Did you feel a sense of responsibility, or was it something that was for you an act of love?

Obviously I have love for him and his music, but as soon as the filmmaking process started, I definitely feel the burden of making sure to have all the technical aspects correct, because it is a performance, especially in his physical condition, was something that we can only capture one time.

Were there any discussions that you and he had about an arrangement, or a selection of songs? I would not call it a “greatest hits” concert, but it definitely covers some of those.

There was a professional separation between his work and my work: for him, he’s the person who’s responsible for the music, and I’m responsible for capturing the music. But one imposition that I made as a filmmaker was to create and stick to the set list early, so that we could all prep for it. I had basically come up with this unifying concept of the concert will span from night to day back to night again. Ryuichi responded to that by reordering certain songs. Then the one thing that I asked for was that the final song of the concert was “Opus.” As a filmmaker, I get more moved by his music that has this extremely unaffected, quotidian feeling to it. “Opus” almost feels like Ozu films, where it’s just day to day, cutting from shot to shot of almost nothing — but then within the context of the whole film, it’s affecting. But he liked that idea, and so agreed to do it.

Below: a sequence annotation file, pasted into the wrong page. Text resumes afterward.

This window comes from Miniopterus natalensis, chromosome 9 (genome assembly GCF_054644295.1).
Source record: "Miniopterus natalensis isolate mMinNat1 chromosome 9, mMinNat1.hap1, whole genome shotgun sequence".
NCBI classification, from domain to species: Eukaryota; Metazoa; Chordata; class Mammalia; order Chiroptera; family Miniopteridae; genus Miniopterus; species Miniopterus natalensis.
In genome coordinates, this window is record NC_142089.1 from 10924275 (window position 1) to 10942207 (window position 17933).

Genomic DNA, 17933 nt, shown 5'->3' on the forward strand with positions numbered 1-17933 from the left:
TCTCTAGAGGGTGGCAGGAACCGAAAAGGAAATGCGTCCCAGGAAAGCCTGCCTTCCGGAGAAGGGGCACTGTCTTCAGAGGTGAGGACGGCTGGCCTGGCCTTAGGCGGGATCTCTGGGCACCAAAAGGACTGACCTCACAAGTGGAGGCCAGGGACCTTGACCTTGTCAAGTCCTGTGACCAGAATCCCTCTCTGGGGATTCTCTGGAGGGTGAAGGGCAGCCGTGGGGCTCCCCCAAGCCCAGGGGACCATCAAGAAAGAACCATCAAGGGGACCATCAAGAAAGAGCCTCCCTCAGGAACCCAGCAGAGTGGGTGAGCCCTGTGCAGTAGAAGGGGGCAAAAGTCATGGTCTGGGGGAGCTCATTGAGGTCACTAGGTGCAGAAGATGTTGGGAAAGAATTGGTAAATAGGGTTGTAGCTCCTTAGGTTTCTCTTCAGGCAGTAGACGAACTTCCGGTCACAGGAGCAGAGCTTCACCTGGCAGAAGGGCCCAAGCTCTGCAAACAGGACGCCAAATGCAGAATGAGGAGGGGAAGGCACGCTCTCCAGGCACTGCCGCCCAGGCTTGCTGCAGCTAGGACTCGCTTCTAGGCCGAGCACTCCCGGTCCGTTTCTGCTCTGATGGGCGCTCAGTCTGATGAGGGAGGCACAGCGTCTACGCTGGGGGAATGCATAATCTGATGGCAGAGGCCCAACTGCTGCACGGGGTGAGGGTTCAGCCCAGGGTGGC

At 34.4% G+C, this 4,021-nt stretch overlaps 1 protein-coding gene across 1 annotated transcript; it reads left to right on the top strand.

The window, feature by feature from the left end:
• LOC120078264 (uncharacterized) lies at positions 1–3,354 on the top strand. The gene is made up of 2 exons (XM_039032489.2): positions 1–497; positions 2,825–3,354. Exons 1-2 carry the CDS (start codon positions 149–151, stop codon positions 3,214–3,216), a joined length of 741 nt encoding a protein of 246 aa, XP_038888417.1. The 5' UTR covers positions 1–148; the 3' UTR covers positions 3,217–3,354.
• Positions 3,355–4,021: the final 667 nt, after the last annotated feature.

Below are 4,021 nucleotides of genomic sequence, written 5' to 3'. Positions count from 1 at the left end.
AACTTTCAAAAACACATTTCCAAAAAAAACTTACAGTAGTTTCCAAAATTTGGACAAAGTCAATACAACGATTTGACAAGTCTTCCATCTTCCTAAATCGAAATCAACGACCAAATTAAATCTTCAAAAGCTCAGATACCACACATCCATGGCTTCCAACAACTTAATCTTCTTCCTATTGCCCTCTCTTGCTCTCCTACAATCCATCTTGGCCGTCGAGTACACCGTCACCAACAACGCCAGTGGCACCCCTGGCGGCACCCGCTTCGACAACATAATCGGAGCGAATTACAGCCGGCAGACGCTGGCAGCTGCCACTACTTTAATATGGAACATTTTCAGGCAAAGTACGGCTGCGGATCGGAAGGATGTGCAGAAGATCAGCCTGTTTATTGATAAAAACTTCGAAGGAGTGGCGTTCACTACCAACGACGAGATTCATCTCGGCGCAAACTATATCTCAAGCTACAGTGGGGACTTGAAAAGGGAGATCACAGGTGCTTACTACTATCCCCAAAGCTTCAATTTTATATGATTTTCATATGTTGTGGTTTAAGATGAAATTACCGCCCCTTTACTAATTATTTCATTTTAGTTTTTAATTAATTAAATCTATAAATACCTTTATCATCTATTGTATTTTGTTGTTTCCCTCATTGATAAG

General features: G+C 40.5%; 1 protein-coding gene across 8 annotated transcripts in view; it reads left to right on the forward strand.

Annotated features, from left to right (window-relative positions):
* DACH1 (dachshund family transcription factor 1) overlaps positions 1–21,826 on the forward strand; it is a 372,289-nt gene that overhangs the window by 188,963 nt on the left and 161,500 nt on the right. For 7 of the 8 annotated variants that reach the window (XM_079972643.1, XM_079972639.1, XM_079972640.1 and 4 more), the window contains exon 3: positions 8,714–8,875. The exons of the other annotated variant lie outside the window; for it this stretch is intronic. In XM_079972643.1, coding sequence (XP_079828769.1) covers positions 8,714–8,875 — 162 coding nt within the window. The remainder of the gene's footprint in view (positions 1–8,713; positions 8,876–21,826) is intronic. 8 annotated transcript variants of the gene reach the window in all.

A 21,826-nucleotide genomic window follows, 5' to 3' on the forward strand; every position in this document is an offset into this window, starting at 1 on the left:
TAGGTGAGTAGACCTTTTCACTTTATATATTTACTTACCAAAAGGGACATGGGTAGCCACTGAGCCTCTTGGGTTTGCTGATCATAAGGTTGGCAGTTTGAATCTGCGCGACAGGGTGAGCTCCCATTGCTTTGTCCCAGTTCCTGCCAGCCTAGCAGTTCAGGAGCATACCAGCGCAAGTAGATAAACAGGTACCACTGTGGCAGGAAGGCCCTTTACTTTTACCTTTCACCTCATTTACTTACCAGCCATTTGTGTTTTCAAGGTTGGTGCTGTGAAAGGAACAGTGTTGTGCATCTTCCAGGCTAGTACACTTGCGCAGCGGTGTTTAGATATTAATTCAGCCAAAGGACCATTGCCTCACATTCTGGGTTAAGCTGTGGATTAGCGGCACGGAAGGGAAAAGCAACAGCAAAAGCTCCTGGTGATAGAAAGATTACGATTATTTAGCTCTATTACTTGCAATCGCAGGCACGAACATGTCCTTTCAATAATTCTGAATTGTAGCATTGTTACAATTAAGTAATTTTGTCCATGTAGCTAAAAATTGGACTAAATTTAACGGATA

You mentioned Ozu. Were there any cinematic influences, or be it concert films, or cinematic influences in general, that you drew upon?